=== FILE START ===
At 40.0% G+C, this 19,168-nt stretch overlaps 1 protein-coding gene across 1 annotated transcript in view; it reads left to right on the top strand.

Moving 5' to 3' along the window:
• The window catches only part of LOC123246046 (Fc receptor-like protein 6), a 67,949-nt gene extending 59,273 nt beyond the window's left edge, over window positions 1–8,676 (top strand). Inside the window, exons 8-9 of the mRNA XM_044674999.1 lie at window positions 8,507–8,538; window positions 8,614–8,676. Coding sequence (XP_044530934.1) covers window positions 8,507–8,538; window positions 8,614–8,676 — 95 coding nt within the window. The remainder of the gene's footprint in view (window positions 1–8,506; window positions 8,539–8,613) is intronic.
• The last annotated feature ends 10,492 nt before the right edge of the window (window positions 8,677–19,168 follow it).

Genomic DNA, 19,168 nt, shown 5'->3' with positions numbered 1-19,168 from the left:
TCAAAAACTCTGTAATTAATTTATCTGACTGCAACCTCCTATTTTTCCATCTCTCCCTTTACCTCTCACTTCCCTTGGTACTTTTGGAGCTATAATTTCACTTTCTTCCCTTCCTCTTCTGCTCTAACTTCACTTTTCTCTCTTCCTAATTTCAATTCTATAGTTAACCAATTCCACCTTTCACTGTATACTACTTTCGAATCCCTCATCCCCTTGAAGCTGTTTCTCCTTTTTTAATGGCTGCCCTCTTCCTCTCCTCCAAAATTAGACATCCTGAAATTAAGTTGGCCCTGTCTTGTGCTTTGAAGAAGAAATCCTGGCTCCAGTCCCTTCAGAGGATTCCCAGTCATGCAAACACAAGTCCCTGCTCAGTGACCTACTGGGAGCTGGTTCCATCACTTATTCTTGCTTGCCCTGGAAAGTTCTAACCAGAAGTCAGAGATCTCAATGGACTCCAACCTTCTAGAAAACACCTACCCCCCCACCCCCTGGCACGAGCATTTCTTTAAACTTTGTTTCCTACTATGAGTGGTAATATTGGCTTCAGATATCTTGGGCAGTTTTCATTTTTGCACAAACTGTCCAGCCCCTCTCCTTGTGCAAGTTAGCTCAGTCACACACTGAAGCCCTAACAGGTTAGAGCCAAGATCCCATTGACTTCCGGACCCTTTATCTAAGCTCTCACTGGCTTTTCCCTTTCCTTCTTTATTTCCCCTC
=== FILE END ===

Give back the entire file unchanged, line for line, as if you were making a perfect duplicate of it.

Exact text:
At 40.0% G+C, this 19,168-nt stretch overlaps 1 protein-coding gene across 1 annotated transcript in view; it reads left to right on the top strand.

Moving 5' to 3' along the window:
• The window catches only part of LOC123246046 (Fc receptor-like protein 6), a 67,949-nt gene extending 59,273 nt beyond the window's left edge, over window positions 1–8,676 (top strand). Inside the window, exons 8-9 of the mRNA XM_044674999.1 lie at window positions 8,507–8,538; window positions 8,614–8,676. Coding sequence (XP_044530934.1) covers window positions 8,507–8,538; window positions 8,614–8,676 — 95 coding nt within the window. The remainder of the gene's footprint in view (window positions 1–8,506; window positions 8,539–8,613) is intronic.
• The last annotated feature ends 10,492 nt before the right edge of the window (window positions 8,677–19,168 follow it).

Genomic DNA, 19,168 nt, shown 5'->3' with positions numbered 1-19,168 from the left:
TCAAAAACTCTGTAATTAATTTATCTGACTGCAACCTCCTATTTTTCCATCTCTCCCTTTACCTCTCACTTCCCTTGGTACTTTTGGAGCTATAATTTCACTTTCTTCCCTTCCTCTTCTGCTCTAACTTCACTTTTCTCTCTTCCTAATTTCAATTCTATAGTTAACCAATTCCACCTTTCACTGTATACTACTTTCGAATCCCTCATCCCCTTGAAGCTGTTTCTCCTTTTTTAATGGCTGCCCTCTTCCTCTCCTCCAAAATTAGACATCCTGAAATTAAGTTGGCCCTGTCTTGTGCTTTGAAGAAGAAATCCTGGCTCCAGTCCCTTCAGAGGATTCCCAGTCATGCAAACACAAGTCCCTGCTCAGTGACCTACTGGGAGCTGGTTCCATCACTTATTCTTGCTTGCCCTGGAAAGTTCTAACCAGAAGTCAGAGATCTCAATGGACTCCAACCTTCTAGAAAACACCTACCCCCCCACCCCCTGGCACGAGCATTTCTTTAAACTTTGTTTCCTACTATGAGTGGTAATATTGGCTTCAGATATCTTGGGCAGTTTTCATTTTTGCACAAACTGTCCAGCCCCTCTCCTTGTGCAAGTTAGCTCAGTCACACACTGAAGCCCTAACAGGTTAGAGCCAAGATCCCATTGACTTCCGGACCCTTTATCTAAGCTCTCACTGGCTTTTCCCTTTCCTTCTTTATTTCCCCTC